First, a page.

This Jesus looks about as interested in truth, morality, and doctrine as his followers on the Christian right.

The modern day Pharisees are Pharisees of sentiment rather than legalism. They create a comfortable guru Jesus who just wants everybody to get along. Their open-minded non-judgementalism is the new law to which all must submit or be found wanting. Like the Pharisees of old, they look for a different Messiah than the one that appears before their eyes. They want love separated from truth and they quickly distance themselves from the Christians who do not.

But true love is inescapably connected to truth. As Pope Benedict XVI wrote in Caritas in Veritate,

“Charity in truth, to which Jesus Christ bore witness by his earthly life and especially by his death and resurrection, is the principal driving force behind the authentic development of every person and of all humanity…Each person finds his good by adherence to God’s plan for him, in order to realize it fully: in this plan, he finds his truth, and through adherence to this truth he becomes free (cf. Jn 8:32).”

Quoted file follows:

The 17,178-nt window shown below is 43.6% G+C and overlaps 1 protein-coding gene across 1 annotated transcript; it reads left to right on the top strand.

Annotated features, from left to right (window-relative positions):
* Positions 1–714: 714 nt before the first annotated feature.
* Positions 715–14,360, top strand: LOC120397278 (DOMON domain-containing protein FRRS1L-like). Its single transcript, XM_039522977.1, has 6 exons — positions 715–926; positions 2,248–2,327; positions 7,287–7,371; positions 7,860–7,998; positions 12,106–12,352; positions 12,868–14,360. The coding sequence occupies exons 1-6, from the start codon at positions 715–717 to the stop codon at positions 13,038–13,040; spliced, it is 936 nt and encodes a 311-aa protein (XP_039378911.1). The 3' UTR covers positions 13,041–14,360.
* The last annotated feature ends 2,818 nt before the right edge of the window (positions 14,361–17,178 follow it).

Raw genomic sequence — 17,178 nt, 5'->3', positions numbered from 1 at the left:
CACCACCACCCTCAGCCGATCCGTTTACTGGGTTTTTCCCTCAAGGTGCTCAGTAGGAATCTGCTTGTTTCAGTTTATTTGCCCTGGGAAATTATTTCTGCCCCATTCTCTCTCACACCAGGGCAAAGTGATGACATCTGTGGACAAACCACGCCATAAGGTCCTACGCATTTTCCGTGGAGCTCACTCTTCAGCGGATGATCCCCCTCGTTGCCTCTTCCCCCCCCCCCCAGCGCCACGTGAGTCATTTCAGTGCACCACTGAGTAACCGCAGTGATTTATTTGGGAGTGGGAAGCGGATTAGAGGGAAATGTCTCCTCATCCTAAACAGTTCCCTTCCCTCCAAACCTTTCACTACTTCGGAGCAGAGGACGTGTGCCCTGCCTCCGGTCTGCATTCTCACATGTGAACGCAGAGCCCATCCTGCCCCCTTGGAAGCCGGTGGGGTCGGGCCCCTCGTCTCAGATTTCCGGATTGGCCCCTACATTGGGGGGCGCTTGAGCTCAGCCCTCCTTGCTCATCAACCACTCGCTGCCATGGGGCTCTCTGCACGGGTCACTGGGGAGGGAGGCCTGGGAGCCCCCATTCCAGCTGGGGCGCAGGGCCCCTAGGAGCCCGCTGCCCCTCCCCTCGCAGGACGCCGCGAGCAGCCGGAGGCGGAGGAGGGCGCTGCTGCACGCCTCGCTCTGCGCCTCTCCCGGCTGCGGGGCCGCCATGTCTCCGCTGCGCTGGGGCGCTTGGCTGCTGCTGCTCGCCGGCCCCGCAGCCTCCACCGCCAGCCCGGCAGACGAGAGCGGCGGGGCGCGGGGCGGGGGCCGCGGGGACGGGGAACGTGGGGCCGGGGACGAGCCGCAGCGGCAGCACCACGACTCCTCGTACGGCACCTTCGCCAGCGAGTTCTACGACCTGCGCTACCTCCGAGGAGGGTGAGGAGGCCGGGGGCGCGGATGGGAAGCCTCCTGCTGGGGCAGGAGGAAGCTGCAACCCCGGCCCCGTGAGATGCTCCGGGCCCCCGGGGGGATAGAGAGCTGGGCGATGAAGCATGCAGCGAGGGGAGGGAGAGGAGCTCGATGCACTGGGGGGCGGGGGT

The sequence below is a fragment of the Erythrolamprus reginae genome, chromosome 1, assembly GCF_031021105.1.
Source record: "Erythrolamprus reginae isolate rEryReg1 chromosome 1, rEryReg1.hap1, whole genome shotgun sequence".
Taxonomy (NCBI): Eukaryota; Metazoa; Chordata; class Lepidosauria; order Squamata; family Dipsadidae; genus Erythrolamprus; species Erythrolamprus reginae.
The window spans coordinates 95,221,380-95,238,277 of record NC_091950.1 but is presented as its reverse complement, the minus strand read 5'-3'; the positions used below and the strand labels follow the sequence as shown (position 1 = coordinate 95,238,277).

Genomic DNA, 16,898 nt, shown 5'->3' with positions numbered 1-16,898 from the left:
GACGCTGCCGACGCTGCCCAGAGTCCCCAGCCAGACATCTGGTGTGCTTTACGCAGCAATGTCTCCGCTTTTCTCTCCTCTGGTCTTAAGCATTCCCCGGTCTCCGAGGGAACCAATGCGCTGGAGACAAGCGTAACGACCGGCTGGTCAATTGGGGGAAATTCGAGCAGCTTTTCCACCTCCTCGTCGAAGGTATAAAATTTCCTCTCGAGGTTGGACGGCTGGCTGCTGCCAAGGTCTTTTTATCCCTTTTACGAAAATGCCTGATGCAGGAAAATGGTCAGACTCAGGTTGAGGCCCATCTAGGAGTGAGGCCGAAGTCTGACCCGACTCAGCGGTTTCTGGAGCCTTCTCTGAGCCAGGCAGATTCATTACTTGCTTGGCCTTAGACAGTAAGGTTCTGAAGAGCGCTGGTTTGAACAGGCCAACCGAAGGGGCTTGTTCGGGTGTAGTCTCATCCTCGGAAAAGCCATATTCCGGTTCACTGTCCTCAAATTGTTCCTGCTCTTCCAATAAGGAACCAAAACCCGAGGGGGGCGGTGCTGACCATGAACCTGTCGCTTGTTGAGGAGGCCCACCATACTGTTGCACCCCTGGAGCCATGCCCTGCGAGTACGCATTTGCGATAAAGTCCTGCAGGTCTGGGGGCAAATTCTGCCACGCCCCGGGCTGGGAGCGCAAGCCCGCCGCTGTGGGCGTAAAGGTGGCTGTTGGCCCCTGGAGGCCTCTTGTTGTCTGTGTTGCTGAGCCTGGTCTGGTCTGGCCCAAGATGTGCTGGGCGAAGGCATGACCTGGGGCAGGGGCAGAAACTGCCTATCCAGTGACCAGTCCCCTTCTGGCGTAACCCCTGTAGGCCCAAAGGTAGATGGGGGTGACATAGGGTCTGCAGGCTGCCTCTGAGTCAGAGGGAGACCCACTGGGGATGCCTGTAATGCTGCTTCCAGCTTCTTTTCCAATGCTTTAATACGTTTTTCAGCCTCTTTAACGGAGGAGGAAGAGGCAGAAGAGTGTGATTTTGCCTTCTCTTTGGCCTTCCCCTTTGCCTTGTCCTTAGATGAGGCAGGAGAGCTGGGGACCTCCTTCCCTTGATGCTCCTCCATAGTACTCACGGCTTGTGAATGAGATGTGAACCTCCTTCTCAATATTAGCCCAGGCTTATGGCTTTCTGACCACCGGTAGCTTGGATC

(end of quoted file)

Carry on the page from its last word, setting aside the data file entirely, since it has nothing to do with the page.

Benedict warns

“Without truth, charity degenerates into sentimentality. Love becomes an empty shell, to be filled in an arbitrary way. In a culture without truth, this is the fatal risk facing love. It falls prey to contingent subjective emotions and opinions, the word “love” is abused and distorted, to the point where it comes to mean the opposite. Truth frees charity from the constraints of an emotionalism that deprives it of relational and social content, and of a fideism that deprives it of human and universal breathing-space .”

When Jesus came, he did not come to abolish the law or challenge the moral teaching of the religiously orthodox. Instead, he demonstrated how to preach truth in love by embracing those willing to repent no matter what their backgrounds had been. But this repentance from sin and acceptance of his lordship had to come first, because there can be no love without truth. The Pharisees of Jesus’ time wanted to lock themselves in an ivory tower of truth and failed to love their neighbors. By so doing, they also missed Truth itself when he passed before their eyes. Our modern Pharisees may try to be loving good Samaritans to those broken and downtrodden by sin, but without truth they are unable to help heal the wounds that trouble the soul. They may not pass by as did the priest and scribe in the parable, but they relegate themselves to speaking soothing words as the wounded traveler dies before their eyes. The true good Samaritan, following Jesus’ example, applies the balm of truth because it is only the truth than can set us free.